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Dr. Stephen E. Judd

Chief Executive

Dr. Stephen E. Judd's studies contribute to dementia care, aged care design and the role of charities in contemporary Australian society.

Languages : English


Stephen Judd has more than 25 years’ experience in the health care and information technology industries. Dr Judd has been Chief Executive of HammondCare since 1995 and in that time he has overseen the growth and development of the organisation’s services. When he began, HammondCare served fewer than 250 clients and had an annual revenue of $8 million. Today, it provides care and services to more than 3,800 clients and its revenue for FY15 was $187 million. Dr Judd has written, edited and contributed to books on dementia care, aged care design and the role of charities in contemporary Australian society. He has served on numerous government and industry committees and is currently a member of the Advisory Council of the Australian Aged Care Quality Agency.


Mobile teams will improve knowledge and care of BPSD: Judd
Australian Ageing Agenda

October 23, 2015

HammondCare chief executive officer Stephen Judd said that the teams would be staffed by clinicians such as senior nurses and clinical psychologists, in association with geriatricians. The provider would have “both partners and personnel in every state,” he said of the staffing for the new network.The SBRTs replace the former Dementia and Severe Behaviours Supplement, which the government suspended after it blew out its $11 million budget to over $135 million in its first year and sparked a debate about the number of residents who have BPSD in residential aged care.Dr Judd said that, by the middle of next year, the SBRTs would provide a better understanding of the number of residents with BPSD.

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Straight shooter with a soul
Sydney Morning Herald

October 06, 2012

Stephen Judd says his mother's decade of dementia was probably the happiest time of her life. It is a surprising observation from a man who has spent the past 17 years running HammondCare, one of the nation's premier aged care charities, which specialises in dementia care.I had expected Judd to tell me that Ida's declining years were horrible, that perhaps she had been holed up in a four-bed ward that reeked of urine and sadness. I had imagined an unhappy personal experience had spurred Judd to dedicate his life to revolutionising the care of people with dementia.

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Aged care needs to kick its ‘drug habit’: Judd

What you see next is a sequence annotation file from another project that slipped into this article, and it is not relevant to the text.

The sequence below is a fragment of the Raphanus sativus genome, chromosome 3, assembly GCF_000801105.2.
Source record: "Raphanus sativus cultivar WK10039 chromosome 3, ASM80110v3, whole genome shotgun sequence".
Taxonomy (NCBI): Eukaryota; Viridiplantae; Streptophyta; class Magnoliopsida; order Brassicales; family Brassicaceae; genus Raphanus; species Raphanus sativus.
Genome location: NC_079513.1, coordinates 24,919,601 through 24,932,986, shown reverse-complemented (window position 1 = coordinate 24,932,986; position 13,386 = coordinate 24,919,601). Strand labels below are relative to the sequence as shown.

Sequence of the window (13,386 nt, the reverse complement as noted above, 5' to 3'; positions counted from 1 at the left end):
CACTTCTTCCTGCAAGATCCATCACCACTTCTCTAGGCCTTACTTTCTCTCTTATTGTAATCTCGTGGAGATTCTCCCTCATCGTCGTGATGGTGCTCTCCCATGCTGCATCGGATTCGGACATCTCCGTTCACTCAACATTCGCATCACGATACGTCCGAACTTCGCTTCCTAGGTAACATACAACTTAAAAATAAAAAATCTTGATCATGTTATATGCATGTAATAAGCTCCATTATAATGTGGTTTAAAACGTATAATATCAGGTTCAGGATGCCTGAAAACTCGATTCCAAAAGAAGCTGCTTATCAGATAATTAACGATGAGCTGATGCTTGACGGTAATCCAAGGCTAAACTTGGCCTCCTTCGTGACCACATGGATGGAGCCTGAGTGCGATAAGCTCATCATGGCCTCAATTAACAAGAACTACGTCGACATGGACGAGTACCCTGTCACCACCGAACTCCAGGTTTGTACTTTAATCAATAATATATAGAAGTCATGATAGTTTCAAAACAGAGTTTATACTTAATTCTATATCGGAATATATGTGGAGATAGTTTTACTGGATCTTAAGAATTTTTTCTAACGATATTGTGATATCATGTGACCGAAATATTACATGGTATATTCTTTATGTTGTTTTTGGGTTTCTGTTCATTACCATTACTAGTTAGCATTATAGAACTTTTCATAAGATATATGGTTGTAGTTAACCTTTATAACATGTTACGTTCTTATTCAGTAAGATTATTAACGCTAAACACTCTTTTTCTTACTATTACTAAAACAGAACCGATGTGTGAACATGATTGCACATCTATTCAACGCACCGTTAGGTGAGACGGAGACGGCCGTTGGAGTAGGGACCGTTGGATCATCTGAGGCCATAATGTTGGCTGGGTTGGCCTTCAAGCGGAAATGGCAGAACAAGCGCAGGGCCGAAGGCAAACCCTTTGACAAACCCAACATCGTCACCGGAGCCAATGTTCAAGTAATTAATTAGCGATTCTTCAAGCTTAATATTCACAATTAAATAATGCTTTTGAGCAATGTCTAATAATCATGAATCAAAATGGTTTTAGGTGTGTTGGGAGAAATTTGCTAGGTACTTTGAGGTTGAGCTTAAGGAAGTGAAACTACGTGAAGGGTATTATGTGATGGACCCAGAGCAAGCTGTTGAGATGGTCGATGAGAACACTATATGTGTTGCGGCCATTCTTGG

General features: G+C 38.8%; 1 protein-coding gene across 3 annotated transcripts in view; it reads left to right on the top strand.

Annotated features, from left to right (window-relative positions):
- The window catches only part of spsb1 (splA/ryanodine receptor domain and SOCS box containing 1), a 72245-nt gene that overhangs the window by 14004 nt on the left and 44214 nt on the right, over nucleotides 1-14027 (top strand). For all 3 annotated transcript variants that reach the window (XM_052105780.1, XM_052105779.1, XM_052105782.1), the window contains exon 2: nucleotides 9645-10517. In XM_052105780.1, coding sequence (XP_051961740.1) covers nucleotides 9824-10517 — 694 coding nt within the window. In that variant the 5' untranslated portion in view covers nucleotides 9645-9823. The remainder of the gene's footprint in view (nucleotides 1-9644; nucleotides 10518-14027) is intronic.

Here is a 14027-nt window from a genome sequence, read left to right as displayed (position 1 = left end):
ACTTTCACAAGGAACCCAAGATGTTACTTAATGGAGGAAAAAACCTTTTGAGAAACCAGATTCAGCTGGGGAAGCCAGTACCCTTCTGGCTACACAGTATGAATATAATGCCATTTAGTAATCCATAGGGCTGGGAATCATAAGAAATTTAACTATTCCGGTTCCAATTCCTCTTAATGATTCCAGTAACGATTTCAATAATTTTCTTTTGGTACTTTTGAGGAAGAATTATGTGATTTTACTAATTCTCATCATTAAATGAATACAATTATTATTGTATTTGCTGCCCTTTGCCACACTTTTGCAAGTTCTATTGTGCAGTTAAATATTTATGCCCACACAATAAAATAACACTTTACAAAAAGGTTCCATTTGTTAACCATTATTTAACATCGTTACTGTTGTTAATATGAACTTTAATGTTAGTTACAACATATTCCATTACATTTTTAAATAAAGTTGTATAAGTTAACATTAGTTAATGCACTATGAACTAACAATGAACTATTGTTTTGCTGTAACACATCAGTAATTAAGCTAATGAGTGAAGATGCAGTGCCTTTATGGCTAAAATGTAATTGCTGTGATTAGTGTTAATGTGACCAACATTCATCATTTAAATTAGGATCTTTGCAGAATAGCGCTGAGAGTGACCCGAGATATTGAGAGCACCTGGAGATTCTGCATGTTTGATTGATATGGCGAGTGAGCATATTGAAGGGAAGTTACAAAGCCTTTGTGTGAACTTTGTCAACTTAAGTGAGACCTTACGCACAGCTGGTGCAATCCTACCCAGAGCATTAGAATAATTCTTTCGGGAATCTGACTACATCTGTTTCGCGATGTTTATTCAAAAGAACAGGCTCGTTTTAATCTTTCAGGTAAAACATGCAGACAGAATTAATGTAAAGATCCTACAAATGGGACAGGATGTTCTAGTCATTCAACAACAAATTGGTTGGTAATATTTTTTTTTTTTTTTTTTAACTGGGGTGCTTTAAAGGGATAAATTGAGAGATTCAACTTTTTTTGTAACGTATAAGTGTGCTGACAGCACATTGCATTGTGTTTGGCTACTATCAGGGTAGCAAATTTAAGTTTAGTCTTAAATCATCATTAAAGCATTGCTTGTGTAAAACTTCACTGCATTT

Australian Ageing Agenda

July 01, 2014

HammondCare chief executive Dr Stephen Judd has called on aged care providers to “ditch their drug habit” and take responsibility for the role they play in the over-reliance on chemical restraint in the care of people with dementia.He said attempts to pass off the use of antipsychotics in aged care as simply a doctor-patient issue were “absolute rubbish” and a cop out from the sector.“What it fails to acknowledge is that often doctors are prescribing at the behest of aged care staff,” he told the Risky Business 2 international dementia conference on Thursday.He said denial was not a mature response to this important issue and some industry peak associations needed to stop playing the blame game.

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Budget: Changes to accreditation, restorative care, healthy ageing grants
Australian Ageing Agenda

May 13, 2015

Notwithstanding the finer details, HammondCare CEO Dr Stephen Judd described the introduction of short-term restorative care places into the aged care planning ratios as a “transformational change”.He said the ratio allowed for 125 aged care places per 1,000 people over 70 and that it was understood the new ratio would be two restorative care, 78 residential care and 45 home care.“Permanent residential aged care placement is no longer inevitable as a result of gradual functional decline. Instead, these new places provide an opportunity for older Australians to get back to the home of their choice for longer,” Dr Judd said.

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Hundreds of elderly patients occupy NSW hospital beds in queue for aged care
Sydney Morning Herald

April 03, 2015

HammondCare chief executive Stephen Judd said the government would save money by funding rehabilitation programs in the community under Medicare, instead of putting them in aged care.These could be done in a short-term stay environment or in people's own homes."They're cheap as chips," Mr Judd said."And people have got a strong motivation to improve because they're in their own homes and they probably want to stay there."

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Area of Expertise



Long-Term Care

Public Policy

Quality of Care

Social Technologies in Ageing


Elder Care

Health and Wellness

Health Care - Services

Public Policy


The University of Sydney : History

The University of Sydney : History

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